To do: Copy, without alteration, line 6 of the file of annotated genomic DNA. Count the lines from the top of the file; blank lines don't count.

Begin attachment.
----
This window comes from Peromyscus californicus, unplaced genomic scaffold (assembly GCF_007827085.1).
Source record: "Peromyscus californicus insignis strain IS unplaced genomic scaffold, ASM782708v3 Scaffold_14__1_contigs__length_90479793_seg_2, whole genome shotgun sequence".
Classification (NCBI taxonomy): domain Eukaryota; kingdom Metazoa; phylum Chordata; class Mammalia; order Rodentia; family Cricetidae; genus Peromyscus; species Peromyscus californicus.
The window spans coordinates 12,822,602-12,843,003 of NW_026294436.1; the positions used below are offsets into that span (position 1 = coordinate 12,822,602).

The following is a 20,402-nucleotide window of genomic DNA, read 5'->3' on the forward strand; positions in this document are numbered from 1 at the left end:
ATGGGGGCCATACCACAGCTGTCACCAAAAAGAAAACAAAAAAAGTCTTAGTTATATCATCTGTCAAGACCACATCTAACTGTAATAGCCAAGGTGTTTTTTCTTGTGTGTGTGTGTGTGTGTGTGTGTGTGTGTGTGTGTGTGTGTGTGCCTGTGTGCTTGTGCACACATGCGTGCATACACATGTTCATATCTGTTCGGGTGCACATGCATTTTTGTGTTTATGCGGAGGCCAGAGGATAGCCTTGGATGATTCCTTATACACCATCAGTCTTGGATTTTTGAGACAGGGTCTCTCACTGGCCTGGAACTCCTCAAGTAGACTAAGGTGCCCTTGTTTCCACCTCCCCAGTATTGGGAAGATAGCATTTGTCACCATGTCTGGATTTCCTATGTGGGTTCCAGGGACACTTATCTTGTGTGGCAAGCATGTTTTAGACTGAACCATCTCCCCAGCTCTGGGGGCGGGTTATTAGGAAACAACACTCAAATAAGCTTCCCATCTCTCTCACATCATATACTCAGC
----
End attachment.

ATGGGGGCCATACCACAGCTGTCACCAAAAAGAAAACAAAAAAAGTCTTAGTTATATCATCTGTCAAGACCACATCTAACTGTAATAGCCAAGGTGTTTTTTCTTGTGTGTGTGTGTGTGTGTGTGTGTGTGTGTGTGTGTGTGTGTGTGCCTGTGTGCTTGTGCACACATGCGTGCATACACATGTTCATATCTGTTCGGGTGCACATGCATTTTTGTGTTTATGCGGAGGCCAGAGGATAGCCTTGGATGATTCCTTATACACCATCAGTCTTGGATTTTTGAGACAGGGTCTCTCACTGGCCTGGAACTCCTCAAGTAGACTAAGGTGCCCTTGTTTCCACCTCCCCAGTATTGGGAAGATAGCATTTGTCACCATGTCTGGATTTCCTATGTGGGTTCCAGGGACACTTATCTTGTGTGGCAAGCATGTTTTAGACTGAACCATCTCCCCAGCTCTGGGGGCGGGTTATTAGGAAACAACACTCAAATAAGCTTCCCATCTCTCTCACATCATATACTCAGC